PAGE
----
We are on a social networking frenzy in 2010, learning about LinkedIn, Facebook, Twitter, YouTube and any other platform that comes within our midst.
As a lot of business owners have not as yet jumped on the Twitter bandwagon or know if its relevant to them or their business – I’d like to share what I’ve learned about Twitter so far.
Firstly the basics – Twitter is an online communication platform where you exchange thoughts/ideas/questions/ramblings/compliments/quotes/articles/photos etc etc all within 140 characters (Even less than a standard sms!).
Signing up takes a whole 5 minutes to set up your bio, username, so on and so forth. You can also play around with the Twitter home page in terms of customised design (via lots of different programs available within and out of the Twitter program)
Next – your ready to Tweet!
About what I hear you ask? Do I talk about what I had for breakfast/lunch and dinner? Do I sell my business products and services in every tweet I make? And who on earth cares?
As with offline marketing strategies, I’ve found that you must earn people’s respect in order to be heard. Sending out useful content about your industry is one of the quickest way to do this. One of the most popular tweets is to post a tweet directing your followers to your latest blog post. This is beneficial in two ways. Firstly it shows off your knowledge and secondly introduces those readers to your main website and its content.
Or another populat tweet stream is to direct your followers to other people’s blogs/pictures/articles relevant to your industry which they may find of interest.
Ok, so you know what to tweet, but who is going to listen? We all obviously start with no followers (Twitter terminology). My suggestion would be to start by following your competitors. And even more importantly – follow your competitors’ followers. Their followers are obviously already interested in hearing their tweets so why wouldn’t they be interested in you as well?
Another handy tip is to search through www.twellow.com – The Yellow Pages for Twitter. They have a great database by category and location. Find your prospects and competitors there! (Don’t forget to add yourself to the directory whilst your there!)
The above should hopefully see your follower count rise. Why do you want your follower count to rise? The more people who follow you – the more people hear your tweets and hence get to know you and your business.
As a side note – a lot of people have 2 Twitter accounts – one for them personally and one for their business. If you need this sort of structure that’s fine. I’ve personally used the 1 account. I don’t share too many personal habits but I do let my followers get to know me (a person outside of tax) a little better. Afterall, I am my business, my brand.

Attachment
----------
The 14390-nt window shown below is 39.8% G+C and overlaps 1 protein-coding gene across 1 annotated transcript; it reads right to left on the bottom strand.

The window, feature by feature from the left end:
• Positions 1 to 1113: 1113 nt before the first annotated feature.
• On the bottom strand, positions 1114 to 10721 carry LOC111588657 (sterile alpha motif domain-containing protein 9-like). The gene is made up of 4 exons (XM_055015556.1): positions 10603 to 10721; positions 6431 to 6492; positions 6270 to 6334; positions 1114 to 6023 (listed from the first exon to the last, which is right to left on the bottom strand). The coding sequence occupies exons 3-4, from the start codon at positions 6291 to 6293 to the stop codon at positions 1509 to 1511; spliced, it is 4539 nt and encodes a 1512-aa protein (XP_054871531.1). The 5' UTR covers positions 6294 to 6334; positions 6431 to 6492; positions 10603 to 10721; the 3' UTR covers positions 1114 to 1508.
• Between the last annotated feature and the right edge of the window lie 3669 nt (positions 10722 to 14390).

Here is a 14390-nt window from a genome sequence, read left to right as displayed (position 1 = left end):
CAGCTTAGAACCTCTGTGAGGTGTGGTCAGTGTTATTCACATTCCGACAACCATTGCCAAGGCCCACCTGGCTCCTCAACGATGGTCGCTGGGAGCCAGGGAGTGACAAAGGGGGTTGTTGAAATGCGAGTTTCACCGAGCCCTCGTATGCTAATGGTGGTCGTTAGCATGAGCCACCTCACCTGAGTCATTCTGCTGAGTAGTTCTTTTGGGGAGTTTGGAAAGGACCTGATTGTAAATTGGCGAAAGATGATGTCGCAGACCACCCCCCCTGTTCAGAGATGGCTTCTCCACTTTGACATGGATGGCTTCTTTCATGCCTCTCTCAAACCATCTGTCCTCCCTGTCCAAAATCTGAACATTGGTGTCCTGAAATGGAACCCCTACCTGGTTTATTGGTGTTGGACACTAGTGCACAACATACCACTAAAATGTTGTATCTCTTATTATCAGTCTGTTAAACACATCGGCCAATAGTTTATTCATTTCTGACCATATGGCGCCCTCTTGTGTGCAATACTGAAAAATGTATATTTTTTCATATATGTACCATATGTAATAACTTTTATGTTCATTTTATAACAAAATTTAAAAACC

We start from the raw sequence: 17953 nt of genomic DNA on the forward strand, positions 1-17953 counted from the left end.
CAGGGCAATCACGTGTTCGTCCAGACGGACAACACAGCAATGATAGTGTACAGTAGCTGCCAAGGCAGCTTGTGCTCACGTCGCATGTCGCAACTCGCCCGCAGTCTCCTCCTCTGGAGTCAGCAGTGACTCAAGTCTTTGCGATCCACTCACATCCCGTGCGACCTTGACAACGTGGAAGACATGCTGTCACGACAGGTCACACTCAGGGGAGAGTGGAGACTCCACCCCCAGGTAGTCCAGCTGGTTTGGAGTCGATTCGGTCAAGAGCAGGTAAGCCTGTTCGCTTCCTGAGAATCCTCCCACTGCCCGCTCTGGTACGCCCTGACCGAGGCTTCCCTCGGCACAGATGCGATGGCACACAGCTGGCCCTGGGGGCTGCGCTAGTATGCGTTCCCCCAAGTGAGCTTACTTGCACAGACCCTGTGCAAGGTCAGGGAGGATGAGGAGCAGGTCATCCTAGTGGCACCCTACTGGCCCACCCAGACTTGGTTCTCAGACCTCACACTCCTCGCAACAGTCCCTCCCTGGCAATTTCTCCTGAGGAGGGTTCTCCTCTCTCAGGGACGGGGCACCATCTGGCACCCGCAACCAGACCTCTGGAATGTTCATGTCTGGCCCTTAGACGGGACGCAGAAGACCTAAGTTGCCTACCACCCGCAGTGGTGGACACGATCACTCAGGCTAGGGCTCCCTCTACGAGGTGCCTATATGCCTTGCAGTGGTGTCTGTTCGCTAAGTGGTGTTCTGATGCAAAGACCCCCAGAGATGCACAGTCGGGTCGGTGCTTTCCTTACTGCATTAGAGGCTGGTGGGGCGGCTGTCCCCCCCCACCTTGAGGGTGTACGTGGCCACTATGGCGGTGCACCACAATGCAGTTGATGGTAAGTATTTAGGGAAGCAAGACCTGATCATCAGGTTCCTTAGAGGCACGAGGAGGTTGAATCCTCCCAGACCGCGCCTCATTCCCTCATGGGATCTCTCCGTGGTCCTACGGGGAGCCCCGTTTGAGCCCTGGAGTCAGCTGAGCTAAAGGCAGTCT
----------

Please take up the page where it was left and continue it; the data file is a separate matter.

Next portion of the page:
Next up – how do you manage all these Tweets? You can constantly log on/off Twitter online but you’d only have energy and time to only see the first couple of tweets. To cater for this problem – may I recommend TweetDeck. TweetDeck is a free program you can download. It allows you to categorise your followers as well as integrates with your other networking platforms – Facebook and LinkedIn.
What do I mean by categorise? TweetDeck operates via columns. Each column can be set up for different tasks. For example, one column can be to follow everyone that your following. Another column can be for the Mentions other people/businesses/strangers make about you (or rather your Twitter code name). Very important as you want to communicate with your customers and prospects and see what is being said about your business! Another column can be for all the Direct Messages (or DM’s) you have been sent or are sending out. Other columns can be set up to follow particular followers of yours. For example a column to follow just your competitors or just your prospects.
Another tip is to set up columns chasing particular words relevant to your business. For example, I have a column following the words ‘Sydney accountant’. Hence any time anyone in Twitterland, whether they follow me or not, uses the words ‘Sydney Accountant’ in their tweet – I will know. And 50% of the time it usually is someone seeking a Sydney Accountant or has a question for a Sydney Accountant. Hence a possible prospect or another follower.
A final tip – make sure that your market is actually on Twitter. For example – if you are seeking tradesmen – I can tell you now – they’re not there!
What I’ve found Twitter useful for:
1/ Immediate awareness of industry updates
2/ Abundance of technical content useful for my own business or that of my clients
3/ New business alliances
4/ Increased visitors to my main website
Twitter may not be for you or your business. Considering how many people and businesses are starting to use Twitter as part of their daily marketing schedules – can you afford not to try it?
See you around Twitterland. (Don’t forget to follow us – @FletcherTax)
Any other hints and tips you’ve picked up along your Twitter journey? Please let me know via the comments section below. It is afterall a never ending learning journey for all of us!
DM – Direct Message – a one to one private message. Note you cannot send a DM if the recipient isn’t following you!
@ – the ‘To’ field in Twitterland. For example to send a tweet to us -you would need to type @FletcherTax
RT – ReTweet – To forward a particular tweet from someone to your own followers
FF – Follow Friday – To recommend people to follow a particular Twitterer
# – Hashtags – use sparingly. Once a particular event/group or topic is formed, it usually has a particular hashtag attached to it. Hence anyone searching for this particular hashtag can find more people interested in this particular event/group or topic.
Tweetup – a get together with other Twitterers in real life.